Tuesday, April 29, 2014

Always a Poet

Tuesdays at Two Writing Teachers!
As some of you know, I've been participating in Chris Lehman's TeacherPoets online workshops for the past several weeks. (What?! You missed them?! Don't worry, there's still one left this Saturday, and you can watch all the previous session archives! Trust me, you'll learn a lot!)

In addition to all the learning (and fun!) in each hourly session, I've grown so much by digging deep into my own poetry throughout the week. Chris often tells us, "Poetry lives in revision." I've always been a revise-as-I-write writer, constantly changing my words as soon as I write them down... and then not wanting to look at them ever again once I declare them "finished". Watching Chris go through such detailed revision of his poetry, with multiple complete drafts, made me decide to try more drafts as well, to move beyond "good enough" and push myself to keep looking for better ways to craft a line. The mentor texts we've shared, the "big idea" that focuses each session, and the process of "workshopping" poetry together have made me think more deeply about how to raise the quality of a poem.

So instead of churning out a poem, playing with the words over an hour or a day, and then setting it aside, I've spent over a week crafting, drafting, revising, and tweaking one poem. (I'm planning to write another post about this process and how I brought it into my classroom... but not today!) This poem grew out of a moment from the original poem I wrote in response to Chris' question: "Why Poetry?"

Always a Poet

Blurry red numbers shine,
showing a time most people never see.
Dark shadows sprawl across the floor.
Silence and stillness.

The whole world lies sleeping:
my stuffed animals, cozy in my sheets.
The neighbor's dog, barking only it its dreams.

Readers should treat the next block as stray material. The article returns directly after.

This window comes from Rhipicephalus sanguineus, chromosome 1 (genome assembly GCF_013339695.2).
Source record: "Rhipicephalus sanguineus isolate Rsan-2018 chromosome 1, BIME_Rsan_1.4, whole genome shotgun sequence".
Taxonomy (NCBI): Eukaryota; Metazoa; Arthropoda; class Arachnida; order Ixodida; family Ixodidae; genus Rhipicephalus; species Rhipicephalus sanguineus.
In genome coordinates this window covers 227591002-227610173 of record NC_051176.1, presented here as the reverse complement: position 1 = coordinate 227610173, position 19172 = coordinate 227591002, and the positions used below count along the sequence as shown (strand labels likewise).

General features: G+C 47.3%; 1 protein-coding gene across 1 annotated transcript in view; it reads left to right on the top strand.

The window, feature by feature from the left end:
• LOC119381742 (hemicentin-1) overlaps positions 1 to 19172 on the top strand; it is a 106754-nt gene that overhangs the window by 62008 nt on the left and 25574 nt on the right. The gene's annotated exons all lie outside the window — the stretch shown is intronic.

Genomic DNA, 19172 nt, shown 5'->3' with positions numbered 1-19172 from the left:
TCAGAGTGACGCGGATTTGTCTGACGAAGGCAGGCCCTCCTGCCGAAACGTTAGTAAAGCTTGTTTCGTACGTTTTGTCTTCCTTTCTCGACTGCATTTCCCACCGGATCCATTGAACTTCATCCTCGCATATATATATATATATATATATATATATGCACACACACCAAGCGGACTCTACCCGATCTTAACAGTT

My parents, far away on their own peaceful island down the hall. 

But not me. 
Words buzz, hum, and dance inside my head.
Sparks fly as they come together.
There's school tomorrow, but my brain is busy now.

I swing my scrawny legs out from their cozy cocoon
and carefully sneak through slanted moonlight,
my familiar room now transformed
into murky mounds and secretive shadows.
The curly carpet tickles my little feet
as I beg the floorboards not to squeak.

I shiver at the smooth coolness of my desk chair
and fumble for the overhead lamp switch.
The sharp click echoes through the still shadows
and a bubble of soft light drapes itself over me.

Peeling back a deliciously smooth blank page,
I let the words tumble out joyfully.

Suddenly I'm soaring, carried high
on waves of words that jump and crash.
My pencil dances, not caring for my smudged hand,
my stiff wrist, my weary eyes, or the minutes ticking by.

Finally, my thoughts rest, content on the page.
Not yet perfect, but preserved.

I gently turn the desk lamp's knob and cringe
at another resounding click.
Without my dome of golden light
and without those buzzing words pinned on a page,
the darkness is deeper
and the silence stiller.


  1. Your poem is powerful with its clear and strong images! I think Chris' workshop is going to be my summer learning experience!

  2. Oooh! There are so many things I love about this poem!

    I love how I can sense the stillness of the night. I can just imagine your home-totally dark, except for the soft glow of your lamp; totally quiet, except for the quiet scribble of you pencil.

    I love how you used a picture of the numbers of your alarm clock ( with numbers people don't typically see!) to describe the late hour. Neat!

    I love how you have clearly communicated your need to write (how your pencil kept going despite your body feeling exhausted), and how you could only turn off your mind after you let the "buzzing" words escape from your mind on to the paper. I don't know why, but the word "preserve" really jumped out at me. It makes me feel like your thoughts were precious and that you didn't want to risk losing them by falling asleep.

    So much to love about this poem! And now I know how you always get so much done...you don't sleep!

  3. This poem is like a look into the secret room of a writer, you. The images are strong. I have a student who is much like this, writing in the wee hours because her mind is always thinking. It's both a blessing and a curse.


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